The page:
SC refuses to lift ban on Dam999. Now, seek ban on Penguin book of Doniger “Hindus”.

By Prabhakar Rao Voruganti
09 Dec 2011 02:19:50 AM IST

SC refuses to lift ban on Dam999

NEW DELHI: The Supreme Court on Thursday refused to lift the ban on the film ‘Dam 999.’
A Bench, comprising Justice Asok Kumar Ganguly and Justice Kehar, instead said that the Director of the film Sohan Roy should approach the Tamil Nadu Government for the said relief.
Roy moved the apex court by way of a writ petition averring that the ban was imposed ex-parte and that it violated his right to freedom of speech and expression. And that he was never afforded an opportunity to submit his side of the story on the film’s exhibition in TN.

However, the Additional Advocate General of Tamil Nadu, Guru Krishna Kumar, told the Bench that the averment of the petitioner that he was not given an opportunity was incorrect and that the State government had indeed given him a hearing on December 7.

Gurukrishna Kumar further stated that under the TN Cinematographic Act, it was possible for the State government to impose a ban on any film. But, the petitioner did not come up for the hearing and sought more time. Senior counsel Krishnan Venugopal, appearing for the petitioner, said that no hearing was given to the petitioner. To this, Gurukrishna Kumar said that the statement was incorrect and indeed the State government had given him a hearing on December 7.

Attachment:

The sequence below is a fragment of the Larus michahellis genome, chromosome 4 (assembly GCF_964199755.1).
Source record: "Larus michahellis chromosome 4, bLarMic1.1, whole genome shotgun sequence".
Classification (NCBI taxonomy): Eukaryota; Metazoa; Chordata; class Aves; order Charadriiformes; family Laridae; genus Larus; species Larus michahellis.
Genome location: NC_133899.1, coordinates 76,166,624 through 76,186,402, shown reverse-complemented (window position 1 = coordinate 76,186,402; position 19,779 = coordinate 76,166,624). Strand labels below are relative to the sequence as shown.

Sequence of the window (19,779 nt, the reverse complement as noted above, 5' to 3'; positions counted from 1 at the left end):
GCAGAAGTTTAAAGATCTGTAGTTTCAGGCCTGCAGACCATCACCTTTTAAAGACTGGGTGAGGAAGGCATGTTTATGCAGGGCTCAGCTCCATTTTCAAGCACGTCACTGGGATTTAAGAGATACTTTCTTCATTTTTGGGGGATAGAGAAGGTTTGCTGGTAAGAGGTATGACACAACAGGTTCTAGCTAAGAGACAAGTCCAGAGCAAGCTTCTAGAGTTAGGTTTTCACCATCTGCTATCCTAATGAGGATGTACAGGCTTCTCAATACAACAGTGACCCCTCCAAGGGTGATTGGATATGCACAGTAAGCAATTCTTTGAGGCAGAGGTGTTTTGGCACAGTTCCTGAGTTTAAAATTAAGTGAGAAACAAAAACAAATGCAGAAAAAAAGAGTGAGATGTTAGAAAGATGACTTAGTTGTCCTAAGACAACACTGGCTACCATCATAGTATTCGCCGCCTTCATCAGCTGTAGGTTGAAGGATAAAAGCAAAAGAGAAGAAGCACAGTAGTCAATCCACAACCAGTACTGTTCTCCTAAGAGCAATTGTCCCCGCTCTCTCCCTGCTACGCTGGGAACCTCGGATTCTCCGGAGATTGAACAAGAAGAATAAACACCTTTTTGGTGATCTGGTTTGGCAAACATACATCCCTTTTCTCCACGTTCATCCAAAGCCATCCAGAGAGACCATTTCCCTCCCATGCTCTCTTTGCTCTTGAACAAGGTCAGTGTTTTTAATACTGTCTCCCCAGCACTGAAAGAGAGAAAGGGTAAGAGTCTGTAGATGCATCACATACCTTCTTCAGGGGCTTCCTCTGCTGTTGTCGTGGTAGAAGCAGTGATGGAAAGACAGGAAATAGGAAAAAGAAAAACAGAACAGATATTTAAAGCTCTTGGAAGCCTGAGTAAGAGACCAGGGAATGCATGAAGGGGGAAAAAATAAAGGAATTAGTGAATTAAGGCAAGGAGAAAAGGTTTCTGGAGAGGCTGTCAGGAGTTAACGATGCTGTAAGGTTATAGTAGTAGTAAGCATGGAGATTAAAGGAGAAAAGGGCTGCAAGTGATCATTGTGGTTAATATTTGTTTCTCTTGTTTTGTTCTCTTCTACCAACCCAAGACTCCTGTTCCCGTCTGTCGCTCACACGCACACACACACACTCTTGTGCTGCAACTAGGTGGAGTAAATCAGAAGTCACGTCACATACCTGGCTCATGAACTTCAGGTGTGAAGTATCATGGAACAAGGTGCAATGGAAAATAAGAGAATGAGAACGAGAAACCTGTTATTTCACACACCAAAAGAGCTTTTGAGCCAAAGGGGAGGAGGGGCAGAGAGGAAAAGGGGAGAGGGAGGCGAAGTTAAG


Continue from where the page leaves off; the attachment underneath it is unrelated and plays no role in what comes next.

The filmmaker, in his petition, questioned the subjective satisfaction of the Chief Minister J Jayalalithaa at whose behest the ban order dated November 24 was issued. The petitioner alleged that the “arbitrary, unilateral and unjustified act” of the respondent had violated the petitioner’s fundamental right to freedom guaranteed under Article 19 (1) (A).

The fundamental right to freedom can be reasonably restricted and that too only for the purpose mentioned in Article 19 (2). This must be justified on the anvil of necessity and not on the quicksand of convenience of political expediency, Roy felt. He said that the authorities had neither read the script nor watched the movie before the ban and that their action amounted to pre-censorship, which was liable to be quashed.


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